“Crack seed” is less a name than an imperative. In its broadest definition, it is a category of snack, beloved in Hawaii, in which fruit — plum, peach, apricot, cherry, mango, lemon — is dried and shrivelled beyond recognition, salted and sugared, simmered in a broth of sweet medicinal herbs, then served wet or left to shrivel again. But crack seed also refers, more singularly, to preserved fruit in which the stone heart has been split and left embedded in the flesh, a touch of bitterness that makes the taste stronger, keener — a shock to the tongue.
Note that it is never “cracked” seed, but always present tense, like another island specialty: shave ice. This reflects the pidgin legacy of immigrants who came from Asia to work Hawaii’s sugar-cane plantations in the mid-19th century and had no time for the niceties of conjugation in their new language. There’s an immediacy to it; spoken out loud, “crack seed” sounds like what it is, the hard nut breaking under the teeth. In poetic terms, the name is a spondee, two syllables in a row that claim equal force, disrupting the lilt of ordinary speech, like a command or a shout: Shut up, no way, get out.
The custom of eating preserved fruit was passed down by plantation workers from Zhongshan in the Pearl Delta of southern China, who started arriving in Hawaii — then a kingdom — as contract labourers in the mid-19th century. As of the 2010 census, the majority of the state’s population was of Asian ancestry; around 15 percent was at least part Chinese, three-quarters of whom can trace their family history back to those early émigrés. Transliterations and adaptations of Chinese words — some Cantonese, some from a Zhongshan dialect — are still used to describe crack seed: “Kam cho” signals an infusion of liquorice; “see mui” is a catchall for dried fruit in general, although the original term refers specifically to the fruit of the Prunus mume tree, the drupe of which is commonly called a plum even though it’s closer botanically to an apricot, plucked before it’s ripe and bracingly sour. (In Japan, the same fruit is fermented to make umeboshi.)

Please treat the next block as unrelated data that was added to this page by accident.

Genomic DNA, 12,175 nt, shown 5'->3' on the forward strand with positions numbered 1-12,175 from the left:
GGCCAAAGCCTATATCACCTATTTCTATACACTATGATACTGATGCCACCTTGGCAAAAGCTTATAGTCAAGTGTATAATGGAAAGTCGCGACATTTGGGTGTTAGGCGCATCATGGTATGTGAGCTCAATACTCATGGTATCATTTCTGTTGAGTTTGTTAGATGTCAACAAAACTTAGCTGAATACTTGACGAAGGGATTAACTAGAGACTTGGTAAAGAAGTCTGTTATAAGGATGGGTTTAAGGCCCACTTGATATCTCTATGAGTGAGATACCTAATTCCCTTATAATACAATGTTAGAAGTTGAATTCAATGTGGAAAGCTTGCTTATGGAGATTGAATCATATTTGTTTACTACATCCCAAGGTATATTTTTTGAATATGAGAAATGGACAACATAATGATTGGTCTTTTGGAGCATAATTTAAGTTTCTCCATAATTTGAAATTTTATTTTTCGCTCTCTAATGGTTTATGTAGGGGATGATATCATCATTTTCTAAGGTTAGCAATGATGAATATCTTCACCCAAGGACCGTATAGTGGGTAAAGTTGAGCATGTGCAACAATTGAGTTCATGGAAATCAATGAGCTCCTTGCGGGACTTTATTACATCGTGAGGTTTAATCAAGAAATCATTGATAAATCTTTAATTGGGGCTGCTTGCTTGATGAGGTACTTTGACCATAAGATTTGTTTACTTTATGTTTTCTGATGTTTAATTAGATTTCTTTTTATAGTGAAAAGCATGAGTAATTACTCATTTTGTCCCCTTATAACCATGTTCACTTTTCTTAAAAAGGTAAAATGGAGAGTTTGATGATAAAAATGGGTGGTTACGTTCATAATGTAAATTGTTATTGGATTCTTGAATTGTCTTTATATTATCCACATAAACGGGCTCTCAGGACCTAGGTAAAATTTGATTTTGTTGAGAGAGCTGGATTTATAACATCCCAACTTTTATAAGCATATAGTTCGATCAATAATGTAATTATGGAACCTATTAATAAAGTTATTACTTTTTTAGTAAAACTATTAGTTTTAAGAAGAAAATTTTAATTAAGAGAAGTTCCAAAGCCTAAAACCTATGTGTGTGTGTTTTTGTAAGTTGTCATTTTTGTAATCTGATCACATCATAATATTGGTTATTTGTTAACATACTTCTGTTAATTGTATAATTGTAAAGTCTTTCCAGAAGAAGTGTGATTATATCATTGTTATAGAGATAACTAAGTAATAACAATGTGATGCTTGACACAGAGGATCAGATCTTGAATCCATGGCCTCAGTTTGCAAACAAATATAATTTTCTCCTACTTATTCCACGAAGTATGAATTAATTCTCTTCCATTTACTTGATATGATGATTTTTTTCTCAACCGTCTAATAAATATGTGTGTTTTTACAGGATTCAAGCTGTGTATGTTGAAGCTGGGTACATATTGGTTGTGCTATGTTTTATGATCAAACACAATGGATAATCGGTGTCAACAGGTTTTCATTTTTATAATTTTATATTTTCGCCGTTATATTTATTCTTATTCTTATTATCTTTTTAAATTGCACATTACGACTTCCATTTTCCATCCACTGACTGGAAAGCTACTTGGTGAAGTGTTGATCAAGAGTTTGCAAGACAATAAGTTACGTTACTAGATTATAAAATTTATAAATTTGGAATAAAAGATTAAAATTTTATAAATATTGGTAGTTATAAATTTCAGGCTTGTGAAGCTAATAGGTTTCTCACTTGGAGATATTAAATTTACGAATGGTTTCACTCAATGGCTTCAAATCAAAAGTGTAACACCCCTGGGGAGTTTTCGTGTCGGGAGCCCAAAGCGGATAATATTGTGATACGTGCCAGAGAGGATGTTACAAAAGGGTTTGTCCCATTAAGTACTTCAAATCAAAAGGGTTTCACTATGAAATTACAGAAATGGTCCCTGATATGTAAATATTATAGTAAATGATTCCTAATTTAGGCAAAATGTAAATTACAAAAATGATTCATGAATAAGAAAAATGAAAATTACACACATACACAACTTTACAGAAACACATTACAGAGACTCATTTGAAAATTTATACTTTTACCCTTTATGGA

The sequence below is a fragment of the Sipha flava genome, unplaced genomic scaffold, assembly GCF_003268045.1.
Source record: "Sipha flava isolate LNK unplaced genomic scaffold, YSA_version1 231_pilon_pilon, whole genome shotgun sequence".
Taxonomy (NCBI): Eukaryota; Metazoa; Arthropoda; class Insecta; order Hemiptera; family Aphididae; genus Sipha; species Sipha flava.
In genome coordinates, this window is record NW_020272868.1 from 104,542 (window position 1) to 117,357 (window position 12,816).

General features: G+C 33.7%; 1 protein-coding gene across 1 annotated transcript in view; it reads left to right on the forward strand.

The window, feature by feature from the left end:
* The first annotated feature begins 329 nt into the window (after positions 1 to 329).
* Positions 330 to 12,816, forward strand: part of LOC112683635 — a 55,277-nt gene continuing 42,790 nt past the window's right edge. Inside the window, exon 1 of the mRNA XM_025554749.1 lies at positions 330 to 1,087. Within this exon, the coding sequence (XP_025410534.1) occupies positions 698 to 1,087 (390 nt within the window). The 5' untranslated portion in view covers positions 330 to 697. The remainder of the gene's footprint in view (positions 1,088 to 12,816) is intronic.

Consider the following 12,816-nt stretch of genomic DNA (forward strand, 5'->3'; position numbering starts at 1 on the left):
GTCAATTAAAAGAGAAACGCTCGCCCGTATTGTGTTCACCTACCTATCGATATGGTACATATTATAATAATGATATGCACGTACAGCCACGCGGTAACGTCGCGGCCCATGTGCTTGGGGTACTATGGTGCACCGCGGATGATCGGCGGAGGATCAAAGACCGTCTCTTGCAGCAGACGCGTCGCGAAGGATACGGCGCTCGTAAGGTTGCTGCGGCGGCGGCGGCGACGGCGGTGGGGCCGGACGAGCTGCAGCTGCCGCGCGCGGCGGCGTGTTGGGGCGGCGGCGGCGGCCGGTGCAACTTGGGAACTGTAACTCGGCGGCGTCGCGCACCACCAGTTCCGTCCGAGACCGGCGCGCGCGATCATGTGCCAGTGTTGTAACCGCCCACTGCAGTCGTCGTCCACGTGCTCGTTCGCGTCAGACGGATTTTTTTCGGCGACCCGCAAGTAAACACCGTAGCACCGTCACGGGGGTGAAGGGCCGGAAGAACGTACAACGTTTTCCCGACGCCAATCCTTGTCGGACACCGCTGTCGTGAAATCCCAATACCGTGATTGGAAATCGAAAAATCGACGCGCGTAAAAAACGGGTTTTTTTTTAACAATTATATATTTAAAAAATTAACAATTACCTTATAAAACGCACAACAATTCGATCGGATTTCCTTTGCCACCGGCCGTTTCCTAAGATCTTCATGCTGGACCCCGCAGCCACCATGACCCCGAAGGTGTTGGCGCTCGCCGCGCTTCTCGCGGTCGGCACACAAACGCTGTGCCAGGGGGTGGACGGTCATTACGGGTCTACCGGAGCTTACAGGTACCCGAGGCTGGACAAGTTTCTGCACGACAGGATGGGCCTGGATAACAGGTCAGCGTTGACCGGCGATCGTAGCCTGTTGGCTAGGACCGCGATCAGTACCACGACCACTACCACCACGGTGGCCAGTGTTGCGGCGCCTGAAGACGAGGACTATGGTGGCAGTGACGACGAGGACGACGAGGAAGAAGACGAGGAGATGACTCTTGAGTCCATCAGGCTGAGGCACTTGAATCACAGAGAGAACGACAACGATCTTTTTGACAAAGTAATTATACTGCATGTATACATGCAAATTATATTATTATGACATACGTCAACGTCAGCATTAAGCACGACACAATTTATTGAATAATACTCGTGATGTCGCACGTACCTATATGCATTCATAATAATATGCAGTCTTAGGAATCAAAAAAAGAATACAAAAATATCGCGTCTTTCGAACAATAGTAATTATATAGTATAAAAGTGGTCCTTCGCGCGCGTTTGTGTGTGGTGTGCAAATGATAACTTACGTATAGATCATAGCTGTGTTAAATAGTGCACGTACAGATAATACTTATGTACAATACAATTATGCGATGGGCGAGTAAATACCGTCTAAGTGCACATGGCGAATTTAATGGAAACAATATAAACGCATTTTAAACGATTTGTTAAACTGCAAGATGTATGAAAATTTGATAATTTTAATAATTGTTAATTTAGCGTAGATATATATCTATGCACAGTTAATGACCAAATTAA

But the epitome of crack seed, its quintessential preparation, is li hing mui, for which dried plums are plunged in a liquorice-laced brew until they take on the root’s resinous sweetness. Many calibrations are sold today across the islands, pre-sealed in packets hanging by the checkout at chain pharmacies and grocery stores, or, better, fished out of giant glass apothecary jars at one of the few remaining dedicated crack-seed shops. The plums might be sticky or desiccated; armed with seed or pitted; dyed a virulent char siu red that stains the fingers or left “white,” really a pale rust, like the silt of a river run dry.
These are minor details, a quibble of personal preference. All formulas share the same goal: brazen, maddening flavour, with sweet, sour and salty in anarchic revel, each taken to the extreme — or “to da max,” as kama‘aina (locals or, literally, “children of the land”) might say. This is not so much taste as full-body sensation.
Photograph by Gabriela Worosz. Styled by Suzy Kim.
A crack-seed-and-stone-fruit basket, featuring red sweet li hing mui, li hing cherry, seedless peach, dry red salty mango seed, juicy whole lemon, red li hing mui, sweet-sour li hing mui, lemon balls and white mountain plum.